Mendoza's wife Alice accepted the Medal of Honor on his behalf during a White House ceremony.

Nearly 70 years would pass before his heroism was properly recognized with the Medal of Honor. That belated recognition came through the Defense Authorization Act, which called for a review of Jewish American and Hispanic American veterans from World War II, the Korean War and the Vietnam War who had been awarded the Distinguished Service Cross to see if they had been denied the Medal of Honor by prejudice.[6] Mendoza was awarded the Medal of Honor by President Barack Obama in a March 18, 2014, ceremony in the White House. As Mendoza had died in 2001, his widow accepted his award.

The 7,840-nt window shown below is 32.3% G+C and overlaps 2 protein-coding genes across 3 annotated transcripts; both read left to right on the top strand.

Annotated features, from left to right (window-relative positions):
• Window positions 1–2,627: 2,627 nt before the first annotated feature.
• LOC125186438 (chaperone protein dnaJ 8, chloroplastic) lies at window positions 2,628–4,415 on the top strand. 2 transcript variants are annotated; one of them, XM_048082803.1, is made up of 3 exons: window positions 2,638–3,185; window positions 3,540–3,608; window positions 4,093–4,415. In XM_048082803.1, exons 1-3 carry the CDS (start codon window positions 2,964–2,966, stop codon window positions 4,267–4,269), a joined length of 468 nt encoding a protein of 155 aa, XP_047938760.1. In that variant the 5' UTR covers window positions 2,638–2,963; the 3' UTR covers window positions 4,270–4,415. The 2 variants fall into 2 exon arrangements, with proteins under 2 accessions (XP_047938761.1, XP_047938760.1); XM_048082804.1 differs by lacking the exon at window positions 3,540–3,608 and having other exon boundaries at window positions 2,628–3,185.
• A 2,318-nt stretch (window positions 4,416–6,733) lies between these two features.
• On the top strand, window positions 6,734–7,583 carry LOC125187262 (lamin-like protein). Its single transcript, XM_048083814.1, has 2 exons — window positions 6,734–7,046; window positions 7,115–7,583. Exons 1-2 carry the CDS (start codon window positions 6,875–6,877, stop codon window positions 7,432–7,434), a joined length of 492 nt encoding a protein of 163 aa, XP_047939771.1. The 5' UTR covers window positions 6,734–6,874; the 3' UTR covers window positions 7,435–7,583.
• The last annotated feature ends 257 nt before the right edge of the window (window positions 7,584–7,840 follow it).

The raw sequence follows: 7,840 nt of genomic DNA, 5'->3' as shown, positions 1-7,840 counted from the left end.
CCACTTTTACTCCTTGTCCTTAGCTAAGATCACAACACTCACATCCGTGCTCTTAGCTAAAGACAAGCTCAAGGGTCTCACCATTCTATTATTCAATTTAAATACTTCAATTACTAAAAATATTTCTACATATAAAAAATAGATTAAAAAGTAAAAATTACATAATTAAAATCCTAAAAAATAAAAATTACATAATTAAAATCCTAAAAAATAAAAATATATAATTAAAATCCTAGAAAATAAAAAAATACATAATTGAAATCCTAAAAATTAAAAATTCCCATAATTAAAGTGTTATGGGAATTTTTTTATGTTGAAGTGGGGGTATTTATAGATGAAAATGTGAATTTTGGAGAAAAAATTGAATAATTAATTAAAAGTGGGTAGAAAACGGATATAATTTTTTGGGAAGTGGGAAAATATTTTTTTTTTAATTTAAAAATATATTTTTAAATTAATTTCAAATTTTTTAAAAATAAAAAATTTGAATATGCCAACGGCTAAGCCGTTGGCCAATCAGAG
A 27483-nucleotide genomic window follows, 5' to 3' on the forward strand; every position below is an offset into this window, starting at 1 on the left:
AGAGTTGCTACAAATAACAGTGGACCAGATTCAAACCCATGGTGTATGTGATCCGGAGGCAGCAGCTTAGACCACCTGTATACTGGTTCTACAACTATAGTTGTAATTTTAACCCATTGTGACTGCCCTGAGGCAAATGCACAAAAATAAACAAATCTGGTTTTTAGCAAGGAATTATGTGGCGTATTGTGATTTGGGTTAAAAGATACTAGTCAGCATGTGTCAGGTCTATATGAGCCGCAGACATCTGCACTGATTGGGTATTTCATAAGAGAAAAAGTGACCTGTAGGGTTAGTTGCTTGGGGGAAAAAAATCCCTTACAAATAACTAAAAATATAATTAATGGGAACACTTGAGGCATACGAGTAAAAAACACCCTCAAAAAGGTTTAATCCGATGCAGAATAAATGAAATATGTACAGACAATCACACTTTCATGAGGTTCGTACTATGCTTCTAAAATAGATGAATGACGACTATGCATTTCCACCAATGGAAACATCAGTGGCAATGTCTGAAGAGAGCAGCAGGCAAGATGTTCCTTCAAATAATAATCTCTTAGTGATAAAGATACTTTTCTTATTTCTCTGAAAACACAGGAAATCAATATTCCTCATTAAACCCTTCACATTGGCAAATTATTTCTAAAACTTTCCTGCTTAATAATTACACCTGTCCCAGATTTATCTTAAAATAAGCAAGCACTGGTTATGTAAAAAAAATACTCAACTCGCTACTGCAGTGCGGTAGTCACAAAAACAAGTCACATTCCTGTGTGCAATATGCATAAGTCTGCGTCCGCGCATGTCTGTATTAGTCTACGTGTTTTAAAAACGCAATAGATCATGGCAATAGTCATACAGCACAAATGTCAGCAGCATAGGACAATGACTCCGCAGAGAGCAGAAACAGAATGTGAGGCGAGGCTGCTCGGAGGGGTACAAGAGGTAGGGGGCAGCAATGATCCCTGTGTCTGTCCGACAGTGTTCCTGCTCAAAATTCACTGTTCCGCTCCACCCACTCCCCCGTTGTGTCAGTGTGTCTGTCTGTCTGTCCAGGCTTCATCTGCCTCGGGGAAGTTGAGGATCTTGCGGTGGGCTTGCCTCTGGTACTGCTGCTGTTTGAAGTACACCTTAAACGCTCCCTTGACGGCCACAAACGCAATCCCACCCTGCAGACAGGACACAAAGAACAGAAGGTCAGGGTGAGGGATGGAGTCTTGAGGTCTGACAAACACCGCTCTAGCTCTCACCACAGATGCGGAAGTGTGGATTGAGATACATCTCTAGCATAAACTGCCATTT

His citation reads:

A light blue neck ribbon with a gold star shaped medallion hanging from it. The ribbon is similar in shape to a bowtie with 13 white stars in the center of the ribbon.

For conspicuous gallantry and intrepidity at the risk of his life above and beyond the call of duty: